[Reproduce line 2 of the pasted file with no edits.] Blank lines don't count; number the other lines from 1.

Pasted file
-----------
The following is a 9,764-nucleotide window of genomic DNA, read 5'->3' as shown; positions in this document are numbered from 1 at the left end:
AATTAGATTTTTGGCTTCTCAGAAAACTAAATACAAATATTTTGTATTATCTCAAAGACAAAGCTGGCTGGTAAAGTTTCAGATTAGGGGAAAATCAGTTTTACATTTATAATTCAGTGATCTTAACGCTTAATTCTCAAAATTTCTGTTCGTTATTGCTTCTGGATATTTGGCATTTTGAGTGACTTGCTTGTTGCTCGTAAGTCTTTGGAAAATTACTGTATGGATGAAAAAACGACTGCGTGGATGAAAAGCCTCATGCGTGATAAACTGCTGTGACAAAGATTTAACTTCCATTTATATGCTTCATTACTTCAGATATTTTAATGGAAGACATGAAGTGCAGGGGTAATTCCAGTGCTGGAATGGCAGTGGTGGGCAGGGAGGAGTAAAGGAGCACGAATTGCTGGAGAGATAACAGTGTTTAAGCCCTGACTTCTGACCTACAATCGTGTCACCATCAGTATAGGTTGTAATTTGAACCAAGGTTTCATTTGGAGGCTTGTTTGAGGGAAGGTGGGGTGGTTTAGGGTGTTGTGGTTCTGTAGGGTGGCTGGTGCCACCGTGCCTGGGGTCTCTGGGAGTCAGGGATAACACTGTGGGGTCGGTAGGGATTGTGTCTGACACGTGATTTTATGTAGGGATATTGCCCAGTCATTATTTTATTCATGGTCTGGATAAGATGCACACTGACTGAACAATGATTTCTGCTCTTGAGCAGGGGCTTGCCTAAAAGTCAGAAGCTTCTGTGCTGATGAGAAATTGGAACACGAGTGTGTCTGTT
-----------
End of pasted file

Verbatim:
AATTAGATTTTTGGCTTCTCAGAAAACTAAATACAAATATTTTGTATTATCTCAAAGACAAAGCTGGCTGGTAAAGTTTCAGATTAGGGGAAAATCAGTTTTACATTTATAATTCAGTGATCTTAACGCTTAATTCTCAAAATTTCTGTTCGTTATTGCTTCTGGATATTTGGCATTTTGAGTGACTTGCTTGTTGCTCGTAAGTCTTTGGAAAATTACTGTATGGATGAAAAAACGACTGCGTGGATGAAAAGCCTCATGCGTGATAAACTGCTGTGACAAAGATTTAACTTCCATTTATATGCTTCATTACTTCAGATATTTTAATGGAAGACATGAAGTGCAGGGGTAATTCCAGTGCTGGAATGGCAGTGGTGGGCAGGGAGGAGTAAAGGAGCACGAATTGCTGGAGAGATAACAGTGTTTAAGCCCTGACTTCTGACCTACAATCGTGTCACCATCAGTATAGGTTGTAATTTGAACCAAGGTTTCATTTGGAGGCTTGTTTGAGGGAAGGTGGGGTGGTTTAGGGTGTTGTGGTTCTGTAGGGTGGCTGGTGCCACCGTGCCTGGGGTCTCTGGGAGTCAGGGATAACACTGTGGGGTCGGTAGGGATTGTGTCTGACACGTGATTTTATGTAGGGATATTGCCCAGTCATTATTTTATTCATGGTCTGGATAAGATGCACACTGACTGAACAATGATTTCTGCTCTTGAGCAGGGGCTTGCCTAAAAGTCAGAAGCTTCTGTGCTGATGAGAAATTGGAACACGAGTGTGTCTGTT